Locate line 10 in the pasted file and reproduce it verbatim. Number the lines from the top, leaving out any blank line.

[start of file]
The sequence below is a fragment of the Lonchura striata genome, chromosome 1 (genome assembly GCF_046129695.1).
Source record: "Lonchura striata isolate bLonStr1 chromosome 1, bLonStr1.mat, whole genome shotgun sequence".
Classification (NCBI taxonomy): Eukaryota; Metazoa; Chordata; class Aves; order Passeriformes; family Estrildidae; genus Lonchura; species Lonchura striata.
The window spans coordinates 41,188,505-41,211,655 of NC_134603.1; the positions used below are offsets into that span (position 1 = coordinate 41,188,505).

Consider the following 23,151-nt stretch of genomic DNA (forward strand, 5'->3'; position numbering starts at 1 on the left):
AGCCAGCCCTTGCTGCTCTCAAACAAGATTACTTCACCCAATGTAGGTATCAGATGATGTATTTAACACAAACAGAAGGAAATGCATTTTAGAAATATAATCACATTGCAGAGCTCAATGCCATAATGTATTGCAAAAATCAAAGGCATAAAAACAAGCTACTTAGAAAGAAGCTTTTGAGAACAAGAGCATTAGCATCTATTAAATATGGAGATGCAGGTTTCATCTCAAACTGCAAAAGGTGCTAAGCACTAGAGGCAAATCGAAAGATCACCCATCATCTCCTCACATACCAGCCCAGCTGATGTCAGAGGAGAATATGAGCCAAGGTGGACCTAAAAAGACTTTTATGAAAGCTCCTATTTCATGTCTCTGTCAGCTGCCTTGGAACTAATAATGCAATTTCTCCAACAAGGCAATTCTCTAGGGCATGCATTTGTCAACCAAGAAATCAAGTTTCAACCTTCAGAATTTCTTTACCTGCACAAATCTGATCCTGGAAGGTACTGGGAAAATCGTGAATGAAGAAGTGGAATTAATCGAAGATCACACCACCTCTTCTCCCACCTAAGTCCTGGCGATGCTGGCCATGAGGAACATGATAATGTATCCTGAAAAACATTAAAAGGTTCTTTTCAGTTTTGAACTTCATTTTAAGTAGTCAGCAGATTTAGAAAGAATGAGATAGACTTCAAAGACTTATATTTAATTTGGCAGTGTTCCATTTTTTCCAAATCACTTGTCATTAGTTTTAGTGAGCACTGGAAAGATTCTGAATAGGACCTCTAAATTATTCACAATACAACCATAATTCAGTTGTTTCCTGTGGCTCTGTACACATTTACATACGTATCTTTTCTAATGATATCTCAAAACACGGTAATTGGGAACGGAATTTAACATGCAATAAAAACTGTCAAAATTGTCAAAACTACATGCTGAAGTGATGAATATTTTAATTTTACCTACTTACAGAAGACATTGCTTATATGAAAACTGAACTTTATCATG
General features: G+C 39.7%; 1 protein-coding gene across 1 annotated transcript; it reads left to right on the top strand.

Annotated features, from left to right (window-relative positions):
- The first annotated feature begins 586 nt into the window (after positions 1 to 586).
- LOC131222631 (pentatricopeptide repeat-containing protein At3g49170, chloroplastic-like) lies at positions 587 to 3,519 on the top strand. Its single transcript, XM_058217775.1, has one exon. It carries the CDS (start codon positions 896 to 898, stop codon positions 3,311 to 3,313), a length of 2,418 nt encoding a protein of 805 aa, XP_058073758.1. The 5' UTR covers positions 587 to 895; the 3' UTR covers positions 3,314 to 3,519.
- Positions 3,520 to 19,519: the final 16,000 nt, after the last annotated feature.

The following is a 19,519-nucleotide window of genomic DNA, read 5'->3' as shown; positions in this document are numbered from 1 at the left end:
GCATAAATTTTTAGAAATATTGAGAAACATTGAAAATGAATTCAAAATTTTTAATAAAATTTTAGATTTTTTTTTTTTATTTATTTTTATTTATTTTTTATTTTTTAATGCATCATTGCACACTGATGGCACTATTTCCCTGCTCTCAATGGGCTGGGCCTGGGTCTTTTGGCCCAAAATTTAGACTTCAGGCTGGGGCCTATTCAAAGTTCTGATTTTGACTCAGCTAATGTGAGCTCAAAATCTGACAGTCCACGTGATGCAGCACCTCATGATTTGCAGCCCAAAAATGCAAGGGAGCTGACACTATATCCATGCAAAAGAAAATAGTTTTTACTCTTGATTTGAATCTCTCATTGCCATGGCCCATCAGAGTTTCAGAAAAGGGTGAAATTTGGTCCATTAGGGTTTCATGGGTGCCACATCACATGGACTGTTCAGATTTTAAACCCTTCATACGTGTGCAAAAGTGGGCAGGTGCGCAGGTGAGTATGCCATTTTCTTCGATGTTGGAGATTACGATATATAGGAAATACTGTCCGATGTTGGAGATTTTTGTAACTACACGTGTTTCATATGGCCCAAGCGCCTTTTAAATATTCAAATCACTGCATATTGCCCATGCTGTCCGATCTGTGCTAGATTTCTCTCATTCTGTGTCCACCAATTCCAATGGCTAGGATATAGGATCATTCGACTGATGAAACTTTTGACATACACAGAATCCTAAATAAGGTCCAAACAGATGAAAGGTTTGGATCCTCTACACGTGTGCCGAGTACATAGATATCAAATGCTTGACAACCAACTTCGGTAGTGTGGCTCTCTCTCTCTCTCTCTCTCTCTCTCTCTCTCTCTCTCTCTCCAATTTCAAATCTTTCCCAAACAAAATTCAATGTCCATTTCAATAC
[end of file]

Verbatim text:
- LOC131222631 (pentatricopeptide repeat-containing protein At3g49170, chloroplastic-like) lies at positions 587 to 3,519 on the top strand. Its single transcript, XM_058217775.1, has one exon. It carries the CDS (start codon positions 896 to 898, stop codon positions 3,311 to 3,313), a length of 2,418 nt encoding a protein of 805 aa, XP_058073758.1. The 5' UTR covers positions 587 to 895; the 3' UTR covers positions 3,314 to 3,519.